I was happy to discover that “Four things lecture is good for” by Robert Talbert comes to the defense of lectures. I’ve observed in the past that traditional lectures are very often dogged on, almost to the point of being unfair. Perhaps I’ve just wanted to play Devil’s advocate, but maybe the traditional lecturing style was the best we could do with what we knew in the past. Many learning theories are relatively young disciplines, with learning sciences and engineering education being younger still. Further, lecturing had to have some capabilities or it wouldn’t have been practiced. In fact, there might be certain fields or topics for which it is very useful.
As Talbert points out, there are some purposes for which lectures are useful. Of the four purposes listed as being “well-suited” to lectures, the sharing of “cognitive structures” stuck out to me. The Cambridge Handbook of Engineering Education Research provides a set of principles for three learning theories, or what it calls “conceptual frameworks” of learning and knowing. In the cognitivist framework, one of the principles in designing instruction is to aim for “deep processing” of information:
The general idea of deep processing is that learners should understand the structure of information to be learned, such as the main ideas and how they relate to one another and to sub-ideas that might derive from them…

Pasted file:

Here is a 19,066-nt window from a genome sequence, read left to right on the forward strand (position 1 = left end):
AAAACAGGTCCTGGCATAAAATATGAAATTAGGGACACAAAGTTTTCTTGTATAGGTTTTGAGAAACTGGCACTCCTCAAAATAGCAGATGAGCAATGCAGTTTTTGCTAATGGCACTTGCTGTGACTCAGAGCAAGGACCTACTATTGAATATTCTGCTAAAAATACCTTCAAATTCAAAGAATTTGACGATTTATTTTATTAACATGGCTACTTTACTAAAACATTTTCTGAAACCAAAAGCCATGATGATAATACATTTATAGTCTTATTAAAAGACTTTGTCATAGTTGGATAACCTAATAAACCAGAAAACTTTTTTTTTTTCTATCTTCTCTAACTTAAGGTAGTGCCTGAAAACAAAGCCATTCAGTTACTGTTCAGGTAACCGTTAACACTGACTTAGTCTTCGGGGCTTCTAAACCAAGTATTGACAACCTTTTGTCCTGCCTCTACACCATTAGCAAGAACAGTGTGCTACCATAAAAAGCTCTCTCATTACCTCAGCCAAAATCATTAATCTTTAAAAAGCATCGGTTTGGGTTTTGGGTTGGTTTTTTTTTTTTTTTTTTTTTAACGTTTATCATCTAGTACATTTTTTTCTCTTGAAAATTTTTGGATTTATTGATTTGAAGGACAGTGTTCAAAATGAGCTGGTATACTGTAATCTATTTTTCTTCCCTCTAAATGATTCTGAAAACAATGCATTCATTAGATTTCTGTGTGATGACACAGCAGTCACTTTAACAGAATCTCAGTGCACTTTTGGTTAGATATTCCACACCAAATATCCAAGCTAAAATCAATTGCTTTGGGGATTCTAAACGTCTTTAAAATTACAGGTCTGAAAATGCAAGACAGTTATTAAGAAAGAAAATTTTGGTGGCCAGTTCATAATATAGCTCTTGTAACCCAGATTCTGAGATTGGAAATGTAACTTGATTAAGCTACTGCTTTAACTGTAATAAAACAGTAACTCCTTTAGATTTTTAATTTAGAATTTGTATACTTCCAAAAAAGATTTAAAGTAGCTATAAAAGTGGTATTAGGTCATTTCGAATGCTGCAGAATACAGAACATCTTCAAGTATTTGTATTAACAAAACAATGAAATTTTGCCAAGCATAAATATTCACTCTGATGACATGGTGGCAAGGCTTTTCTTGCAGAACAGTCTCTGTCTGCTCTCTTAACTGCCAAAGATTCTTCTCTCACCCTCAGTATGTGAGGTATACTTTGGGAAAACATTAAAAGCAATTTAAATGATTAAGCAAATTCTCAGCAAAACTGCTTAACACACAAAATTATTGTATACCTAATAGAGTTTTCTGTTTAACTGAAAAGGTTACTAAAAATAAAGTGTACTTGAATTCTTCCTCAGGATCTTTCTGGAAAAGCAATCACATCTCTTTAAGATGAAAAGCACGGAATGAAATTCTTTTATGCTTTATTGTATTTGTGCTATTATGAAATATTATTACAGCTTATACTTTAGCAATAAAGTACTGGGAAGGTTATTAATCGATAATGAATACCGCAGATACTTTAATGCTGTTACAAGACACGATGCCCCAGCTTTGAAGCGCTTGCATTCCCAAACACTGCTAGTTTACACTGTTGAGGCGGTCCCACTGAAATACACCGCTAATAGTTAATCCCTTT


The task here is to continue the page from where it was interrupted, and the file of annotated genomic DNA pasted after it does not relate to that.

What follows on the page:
The more organized information is, the easier it is to remember and understand. In “Successful Lecturing: Presenting Information in Ways That Engage Effective Processing”, it is also presented that the provision of structure in lectures results in better learning. Providing students with outlines or knowledge maps (concept maps) of the lecture material results in better notes, better testing results, and better memorization (sidenote: if you’re interested in knowledge maps, you should check out The Book of Trees: Visualizing Branches of Knowledge). Even as sparse as a title can be beneficial. At the other end of the spectrum, if outlines become too full and veer towards content, their benefits become negated:
Outlines containing only headings and subheadings are maximally effective in that they encourage note taking, whereas outlines that provide too much detail inhibit note taking